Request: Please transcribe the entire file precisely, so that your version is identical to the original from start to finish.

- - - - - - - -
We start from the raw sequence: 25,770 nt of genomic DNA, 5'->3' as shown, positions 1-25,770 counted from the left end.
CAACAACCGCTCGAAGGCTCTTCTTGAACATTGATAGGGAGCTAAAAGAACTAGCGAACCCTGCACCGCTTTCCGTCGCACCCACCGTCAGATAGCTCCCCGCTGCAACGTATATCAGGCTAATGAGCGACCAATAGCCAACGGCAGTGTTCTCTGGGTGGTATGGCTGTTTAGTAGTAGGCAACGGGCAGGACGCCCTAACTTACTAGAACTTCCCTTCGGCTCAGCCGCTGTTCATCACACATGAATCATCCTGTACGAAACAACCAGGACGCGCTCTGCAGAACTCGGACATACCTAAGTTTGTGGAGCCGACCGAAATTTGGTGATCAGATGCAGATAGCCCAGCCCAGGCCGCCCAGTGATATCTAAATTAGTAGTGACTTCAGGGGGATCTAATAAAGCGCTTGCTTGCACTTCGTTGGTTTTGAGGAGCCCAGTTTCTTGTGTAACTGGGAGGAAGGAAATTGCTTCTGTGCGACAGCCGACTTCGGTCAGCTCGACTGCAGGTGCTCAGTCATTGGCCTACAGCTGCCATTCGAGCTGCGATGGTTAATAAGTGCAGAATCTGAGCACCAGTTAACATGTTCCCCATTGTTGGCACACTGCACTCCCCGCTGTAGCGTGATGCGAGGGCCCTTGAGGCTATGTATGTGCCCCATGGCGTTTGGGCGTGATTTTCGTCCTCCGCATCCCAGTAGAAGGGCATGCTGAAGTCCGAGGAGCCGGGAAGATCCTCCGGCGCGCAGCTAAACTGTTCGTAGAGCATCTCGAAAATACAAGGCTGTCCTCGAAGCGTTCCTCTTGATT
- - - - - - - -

We start from the raw sequence: 25,770 nt of genomic DNA, 5'->3' as shown, positions 1-25,770 counted from the left end.
CAACAACCGCTCGAAGGCTCTTCTTGAACATTGATAGGGAGCTAAAAGAACTAGCGAACCCTGCACCGCTTTCCGTCGCACCCACCGTCAGATAGCTCCCCGCTGCAACGTATATCAGGCTAATGAGCGACCAATAGCCAACGGCAGTGTTCTCTGGGTGGTATGGCTGTTTAGTAGTAGGCAACGGGCAGGACGCCCTAACTTACTAGAACTTCCCTTCGGCTCAGCCGCTGTTCATCACACATGAATCATCCTGTACGAAACAACCAGGACGCGCTCTGCAGAACTCGGACATACCTAAGTTTGTGGAGCCGACCGAAATTTGGTGATCAGATGCAGATAGCCCAGCCCAGGCCGCCCAGTGATATCTAAATTAGTAGTGACTTCAGGGGGATCTAATAAAGCGCTTGCTTGCACTTCGTTGGTTTTGAGGAGCCCAGTTTCTTGTGTAACTGGGAGGAAGGAAATTGCTTCTGTGCGACAGCCGACTTCGGTCAGCTCGACTGCAGGTGCTCAGTCATTGGCCTACAGCTGCCATTCGAGCTGCGATGGTTAATAAGTGCAGAATCTGAGCACCAGTTAACATGTTCCCCATTGTTGGCACACTGCACTCCCCGCTGTAGCGTGATGCGAGGGCCCTTGAGGCTATGTATGTGCCCCATGGCGTTTGGGCGTGATTTTCGTCCTCCGCATCCCAGTAGAAGGGCATGCTGAAGTCCGAGGAGCCGGGAAGATCCTCCGGCGCGCAGCTAAACTGTTCGTAGAGCATCTCGAAAATACAAGGCTGTCCTCGAAGCGTTCCTCTTGATT